Binge drinking may complicate recovery from burn injuries, according to a study presented at the American Burn Association Annual Meeting.

The study compared burn patients who were intoxicated above the legal limit, with burn patients who did not have any alcohol in their blood, according to Medical News Today. The researchers, from Loyola University Medical Center in Maywood, Illinois, found that although binge drinkers’ injuries were much less severe than other burn patients, they experienced similar rates of sepsis, a life-threatening bloodstream infection, as well as pneumonia. Both groups of patients spent similar amounts of time on a ventilator, in the intensive care unit, and in the hospital.

The median hospitalization cost for binge drinkers who were burned was $221,000, almost as high as the cost for non-drinkers who had much worse burns.

“Among binge drinkers, even relatively minor injuries can result in serious complications and prolonged hospital stays,” study author Elizabeth J. Kovacs, PhD, said in a news release.

Study co-author Christopher S. Davis, MD, MPH, said there are several likely reasons why binge drinkers may have difficult recoveries from burns, even though their injuries may be relatively minor. Intoxication weakens the immune system, which slows healing and makes patients more at risk of infection, he said.

Davis also pointed out carbon monoxide poisoning levels in burned binge drinkers were more than four times higher than the levels in burn patients who did not drink, probably because it took binge drinkers a longer time to escape the fire. Carbon monoxide poisoning can cause effects including brain damage, which can complicate recovery, he said.

Revised Definition of Addiction Could Lead to Millions More Being Diagnosed

By Join Together Staff | May 14, 2012 | 2 Comments | Filed in Addiction &Mental Health

A proposed revision to the definition of addiction by mental health specialists could lead to millions of additional people receiving an addiction diagnosis, The New York Times reports. The changes could lead to big consequences for both health insurers and taxpayers, according to the newspaper.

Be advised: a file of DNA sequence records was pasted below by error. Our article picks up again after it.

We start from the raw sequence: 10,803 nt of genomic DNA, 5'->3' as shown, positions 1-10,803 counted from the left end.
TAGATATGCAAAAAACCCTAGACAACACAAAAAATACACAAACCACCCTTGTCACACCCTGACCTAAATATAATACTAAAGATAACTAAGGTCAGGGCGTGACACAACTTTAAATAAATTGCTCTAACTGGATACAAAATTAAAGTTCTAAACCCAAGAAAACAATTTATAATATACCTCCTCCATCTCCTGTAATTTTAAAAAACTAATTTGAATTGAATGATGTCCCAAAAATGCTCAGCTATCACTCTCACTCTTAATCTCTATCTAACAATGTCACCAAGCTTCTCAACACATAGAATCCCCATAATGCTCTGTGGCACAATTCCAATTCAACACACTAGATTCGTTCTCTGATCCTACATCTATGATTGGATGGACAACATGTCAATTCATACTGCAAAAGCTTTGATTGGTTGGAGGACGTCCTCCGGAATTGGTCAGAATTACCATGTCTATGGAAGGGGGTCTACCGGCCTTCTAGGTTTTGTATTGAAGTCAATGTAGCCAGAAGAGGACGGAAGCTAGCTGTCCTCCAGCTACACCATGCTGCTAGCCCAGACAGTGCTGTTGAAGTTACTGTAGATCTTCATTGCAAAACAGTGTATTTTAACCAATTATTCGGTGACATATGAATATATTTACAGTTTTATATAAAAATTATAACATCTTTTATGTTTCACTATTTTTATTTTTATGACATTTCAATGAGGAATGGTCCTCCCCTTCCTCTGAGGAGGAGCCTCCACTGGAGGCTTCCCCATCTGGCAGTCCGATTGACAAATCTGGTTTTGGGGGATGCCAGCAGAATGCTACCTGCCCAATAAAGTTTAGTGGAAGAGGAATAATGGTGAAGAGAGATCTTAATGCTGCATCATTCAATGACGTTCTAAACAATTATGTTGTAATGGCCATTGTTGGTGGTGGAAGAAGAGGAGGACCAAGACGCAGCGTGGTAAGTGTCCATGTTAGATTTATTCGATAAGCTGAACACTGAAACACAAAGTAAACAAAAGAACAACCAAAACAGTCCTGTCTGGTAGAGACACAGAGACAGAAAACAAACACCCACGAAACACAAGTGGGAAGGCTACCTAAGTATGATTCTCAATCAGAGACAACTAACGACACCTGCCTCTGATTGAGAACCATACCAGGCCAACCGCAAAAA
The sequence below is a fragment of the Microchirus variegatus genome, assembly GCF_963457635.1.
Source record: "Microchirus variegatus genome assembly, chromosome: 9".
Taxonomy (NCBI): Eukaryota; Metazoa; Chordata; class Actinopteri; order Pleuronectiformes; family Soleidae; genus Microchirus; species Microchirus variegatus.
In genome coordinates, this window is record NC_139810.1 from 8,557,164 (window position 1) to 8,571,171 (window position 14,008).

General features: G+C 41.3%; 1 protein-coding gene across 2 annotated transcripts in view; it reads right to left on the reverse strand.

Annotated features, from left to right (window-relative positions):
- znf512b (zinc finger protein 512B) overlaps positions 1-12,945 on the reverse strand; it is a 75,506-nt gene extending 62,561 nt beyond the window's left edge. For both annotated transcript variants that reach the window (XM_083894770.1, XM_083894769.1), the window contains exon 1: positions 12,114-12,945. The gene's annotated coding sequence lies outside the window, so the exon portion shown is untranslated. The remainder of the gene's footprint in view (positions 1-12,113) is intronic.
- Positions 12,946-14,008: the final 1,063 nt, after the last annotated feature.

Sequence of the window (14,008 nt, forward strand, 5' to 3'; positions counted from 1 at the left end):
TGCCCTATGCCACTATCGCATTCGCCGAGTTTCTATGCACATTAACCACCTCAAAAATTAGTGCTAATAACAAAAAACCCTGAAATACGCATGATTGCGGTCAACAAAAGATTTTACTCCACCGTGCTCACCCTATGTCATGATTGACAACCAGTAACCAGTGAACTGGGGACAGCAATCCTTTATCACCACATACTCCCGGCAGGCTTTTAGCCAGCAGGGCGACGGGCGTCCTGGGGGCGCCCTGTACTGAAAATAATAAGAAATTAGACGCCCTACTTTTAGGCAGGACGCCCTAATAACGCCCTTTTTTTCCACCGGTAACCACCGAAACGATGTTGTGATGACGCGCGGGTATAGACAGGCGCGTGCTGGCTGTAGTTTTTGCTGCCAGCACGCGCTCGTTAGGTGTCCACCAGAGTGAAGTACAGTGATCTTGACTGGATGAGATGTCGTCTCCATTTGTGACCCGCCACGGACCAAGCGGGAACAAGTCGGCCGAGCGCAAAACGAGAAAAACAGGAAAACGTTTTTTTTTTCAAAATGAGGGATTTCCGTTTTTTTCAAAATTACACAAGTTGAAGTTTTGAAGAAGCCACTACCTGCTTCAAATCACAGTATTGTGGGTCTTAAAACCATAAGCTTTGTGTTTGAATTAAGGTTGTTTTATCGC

The revisions are being proposed for the new edition of the American Psychiatric Association’s Diagnostic and Statistical Manual of Mental Disorders (DSM), scheduled for release in May 2013. The manual would enlarge the list of recognized symptoms for drug and alcohol addiction, and reduce the number of symptoms needed for a diagnosis.

The new manual would include gambling as an addiction for the first time, and may introduce a category called “behavioral addiction—not otherwise specified,” that some public health experts say might be used too often to diagnose various addictions, including shopping, video games, sex or the Internet.

The DSM is important because it determines whether insurers, including Medicare and Medicaid, will pay for treatment, and whether schools will finance specific special-education services. The court system uses the DSM to evaluate whether criminal defendants are mentally impaired. Drug manufacturers rely on the manual when making decisions about research.

Some economists predict the new definition of addiction could add 20 million people, leading to additional costs running into the hundreds of millions of dollars.

“The chances of getting a diagnosis are going to be much greater, and this will artificially inflate the statistics considerably,” Thomas F. Babor, an editor of the journal Addiction, told the newspaper. He said many people receiving a diagnosis of addiction under the new guidelines would have only a mild problem, siphoning off scarce drug treatment resources in schools, prisons and health care settings.